Much of the performance of your bot depends on how well it recognizes user inputs. Writing good examples for classes and conditions is crucial for training the bot. These examples can be written inside the flow and used to generate a match requirement. Doing this will help the development in the Quality Assurance (QA) stage as the examples inside a flow are used for testing with Auto-Test.
After completing this chapter, you will know how to write good examples for your flows.
Learning examples for classes
One of the biggest advantages of using machine learning algorithms is that you can use them without needing linguistic skills. When using a classifier, for example, you don't need to understand the exact characteristics that define what an input is about. You can focus on collecting example inputs for the subjects you want to cover and, once you have trained a model using that data, you let the model do its magic. That makes it relatively easy to train a system to understand natural language without needing linguistic skills.
Classes in Teneo are built based on training examples. This is a very common approach when building triggers. Generally, the classes are dependant on one structure.
Here is a list for things to think of when creating learning examples for Classes.
Use natural language.
Formulate complete sentences, as if you are addressing a human being. Some fluff is alright, but try to avoid it and do not overdo it.
Make ample use of synonyms for verbs and nouns.
This is important as a variety of words used will help the bot to correctly respond to more varied input.
Do not use very short examples (keyword-like inputs).
Short examples are better covered by conditions. Instead, try to write long examples, which our classes excel at working with.
Do not use context-dependent examples.
Replace occurrences of pronouns by nouns or verbs. For example, avoid the use of the word 'it'.
Use different sentence structures to create as much variation as possible.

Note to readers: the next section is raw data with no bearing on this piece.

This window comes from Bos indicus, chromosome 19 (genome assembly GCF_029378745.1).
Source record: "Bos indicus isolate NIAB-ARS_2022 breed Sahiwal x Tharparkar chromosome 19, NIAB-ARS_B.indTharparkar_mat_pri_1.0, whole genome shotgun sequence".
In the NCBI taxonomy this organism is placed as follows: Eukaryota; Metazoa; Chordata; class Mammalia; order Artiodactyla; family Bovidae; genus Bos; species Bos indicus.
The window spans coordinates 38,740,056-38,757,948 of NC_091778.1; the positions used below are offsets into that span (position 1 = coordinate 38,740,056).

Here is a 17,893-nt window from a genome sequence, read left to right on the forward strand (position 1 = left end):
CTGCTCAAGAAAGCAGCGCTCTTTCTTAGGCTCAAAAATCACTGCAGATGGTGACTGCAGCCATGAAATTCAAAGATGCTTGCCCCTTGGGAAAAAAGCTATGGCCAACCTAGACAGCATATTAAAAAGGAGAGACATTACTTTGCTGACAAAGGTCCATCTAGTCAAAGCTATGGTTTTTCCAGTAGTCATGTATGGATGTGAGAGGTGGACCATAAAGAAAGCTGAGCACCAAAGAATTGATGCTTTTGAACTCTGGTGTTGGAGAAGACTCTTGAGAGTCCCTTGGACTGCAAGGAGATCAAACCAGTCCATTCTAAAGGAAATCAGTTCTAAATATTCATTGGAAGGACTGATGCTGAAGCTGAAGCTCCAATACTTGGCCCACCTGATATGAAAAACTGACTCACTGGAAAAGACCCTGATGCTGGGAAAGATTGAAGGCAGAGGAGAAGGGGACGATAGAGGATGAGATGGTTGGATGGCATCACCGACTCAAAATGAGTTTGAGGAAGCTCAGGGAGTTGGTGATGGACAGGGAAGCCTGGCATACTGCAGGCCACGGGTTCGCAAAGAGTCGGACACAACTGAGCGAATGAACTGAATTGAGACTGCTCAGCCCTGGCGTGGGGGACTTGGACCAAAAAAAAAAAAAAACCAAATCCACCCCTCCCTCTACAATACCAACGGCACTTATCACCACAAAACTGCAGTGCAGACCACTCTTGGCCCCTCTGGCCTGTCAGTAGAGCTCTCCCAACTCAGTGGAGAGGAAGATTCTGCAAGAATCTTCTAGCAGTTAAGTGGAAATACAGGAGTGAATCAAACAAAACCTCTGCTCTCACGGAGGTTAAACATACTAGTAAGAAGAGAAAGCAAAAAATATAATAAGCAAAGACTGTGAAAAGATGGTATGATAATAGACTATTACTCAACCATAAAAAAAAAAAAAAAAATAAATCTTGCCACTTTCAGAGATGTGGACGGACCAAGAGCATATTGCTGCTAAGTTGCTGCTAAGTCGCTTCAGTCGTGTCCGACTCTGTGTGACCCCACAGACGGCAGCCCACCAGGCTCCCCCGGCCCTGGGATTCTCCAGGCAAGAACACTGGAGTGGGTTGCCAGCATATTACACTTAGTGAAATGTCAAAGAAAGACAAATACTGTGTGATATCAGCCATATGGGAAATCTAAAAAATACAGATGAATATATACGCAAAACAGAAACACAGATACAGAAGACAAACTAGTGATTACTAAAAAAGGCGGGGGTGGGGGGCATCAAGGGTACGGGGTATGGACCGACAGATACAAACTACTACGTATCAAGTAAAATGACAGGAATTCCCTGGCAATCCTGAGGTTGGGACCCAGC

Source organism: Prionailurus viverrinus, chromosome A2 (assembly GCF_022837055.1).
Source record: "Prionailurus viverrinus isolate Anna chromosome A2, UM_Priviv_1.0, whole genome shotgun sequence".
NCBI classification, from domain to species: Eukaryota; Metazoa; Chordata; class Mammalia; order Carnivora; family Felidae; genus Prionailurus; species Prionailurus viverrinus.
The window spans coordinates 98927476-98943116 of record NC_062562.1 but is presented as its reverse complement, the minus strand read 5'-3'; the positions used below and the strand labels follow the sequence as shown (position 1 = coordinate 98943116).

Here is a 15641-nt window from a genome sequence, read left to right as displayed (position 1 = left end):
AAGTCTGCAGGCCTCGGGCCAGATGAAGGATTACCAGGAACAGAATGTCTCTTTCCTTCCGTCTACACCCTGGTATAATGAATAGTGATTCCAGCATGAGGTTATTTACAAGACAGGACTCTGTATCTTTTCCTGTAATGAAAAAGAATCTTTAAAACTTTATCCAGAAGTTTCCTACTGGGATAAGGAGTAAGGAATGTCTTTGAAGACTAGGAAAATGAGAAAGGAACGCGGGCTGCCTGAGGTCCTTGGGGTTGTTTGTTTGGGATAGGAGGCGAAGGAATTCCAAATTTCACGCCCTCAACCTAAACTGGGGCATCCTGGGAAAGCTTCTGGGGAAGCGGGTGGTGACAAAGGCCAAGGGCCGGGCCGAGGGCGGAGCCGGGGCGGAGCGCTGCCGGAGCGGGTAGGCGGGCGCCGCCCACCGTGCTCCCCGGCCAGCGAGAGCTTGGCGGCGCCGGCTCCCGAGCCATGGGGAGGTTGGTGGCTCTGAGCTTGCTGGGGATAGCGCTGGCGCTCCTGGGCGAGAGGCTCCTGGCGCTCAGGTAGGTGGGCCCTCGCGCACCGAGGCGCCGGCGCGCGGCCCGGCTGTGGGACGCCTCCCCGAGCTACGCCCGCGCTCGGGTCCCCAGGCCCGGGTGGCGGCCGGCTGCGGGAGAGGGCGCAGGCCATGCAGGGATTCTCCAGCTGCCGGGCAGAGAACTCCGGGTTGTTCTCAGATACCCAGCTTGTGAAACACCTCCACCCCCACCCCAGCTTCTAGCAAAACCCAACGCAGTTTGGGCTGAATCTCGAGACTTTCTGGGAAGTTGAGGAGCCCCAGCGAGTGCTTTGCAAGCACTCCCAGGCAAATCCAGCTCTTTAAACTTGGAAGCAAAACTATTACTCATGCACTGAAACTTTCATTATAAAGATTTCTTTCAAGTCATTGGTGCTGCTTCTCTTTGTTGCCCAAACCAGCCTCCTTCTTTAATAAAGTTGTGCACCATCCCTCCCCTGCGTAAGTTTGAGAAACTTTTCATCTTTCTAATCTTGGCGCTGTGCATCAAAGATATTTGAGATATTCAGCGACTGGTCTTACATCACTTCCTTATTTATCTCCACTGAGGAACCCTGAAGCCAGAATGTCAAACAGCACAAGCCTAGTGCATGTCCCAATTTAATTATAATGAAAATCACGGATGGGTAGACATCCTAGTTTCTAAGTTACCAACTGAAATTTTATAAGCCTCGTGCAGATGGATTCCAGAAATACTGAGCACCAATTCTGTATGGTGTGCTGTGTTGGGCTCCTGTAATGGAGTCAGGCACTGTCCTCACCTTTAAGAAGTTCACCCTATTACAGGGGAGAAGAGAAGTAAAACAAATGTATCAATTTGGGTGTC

For example, the user ordering coffee can be written as, 'I'd like a coffee' and 'Can you make me a coffee?'. This is mainly so the class covers a much broader range of inputs.
Stay focused: all examples should lead to the same answer.
While trying to come up with training examples, think of whether it would make sense to give the same answer text to several different inputs. Multiple sentences are allowed but keep in mind all of the above.
Create at least 10 training examples to start with.
The optimal level is 20 training examples, but it is good practice to keep adding new examples to further educate the model based on its performance.
This is where the advantages of the linguistic model come into play. When using a linguistic approach, you create a condition that looks at the words, their order, synonyms, common ways to phrase a particular type of question, etc. In other words, you look at the linguistic patterns of inputs and you capture them in what we call a 'language condition'. The advantage of this approach is that you have full control over language understanding; a human can read and fine-tune the conditions where needed.
Conditions are usually built in transitions or for triggers with a very specific purpose. Here is a list for things to think about when creating examples for Conditions.
Focus on the essence of what this trigger (or transition) should recognize.
Having a clear goal will help you with creating the relevant conditions and examples.
Write short but complete sentences; avoid unnecessary fluff.
Unlike classes, conditions are great with short sentences, so make sure to write short sentences with a variety of words.
Try to create sentences with different structures. Be creative.
For example, 'I'd like a coffee' and 'Can you make me a coffee'. In essence, this will help the condition to find paths and build rules based on those paths.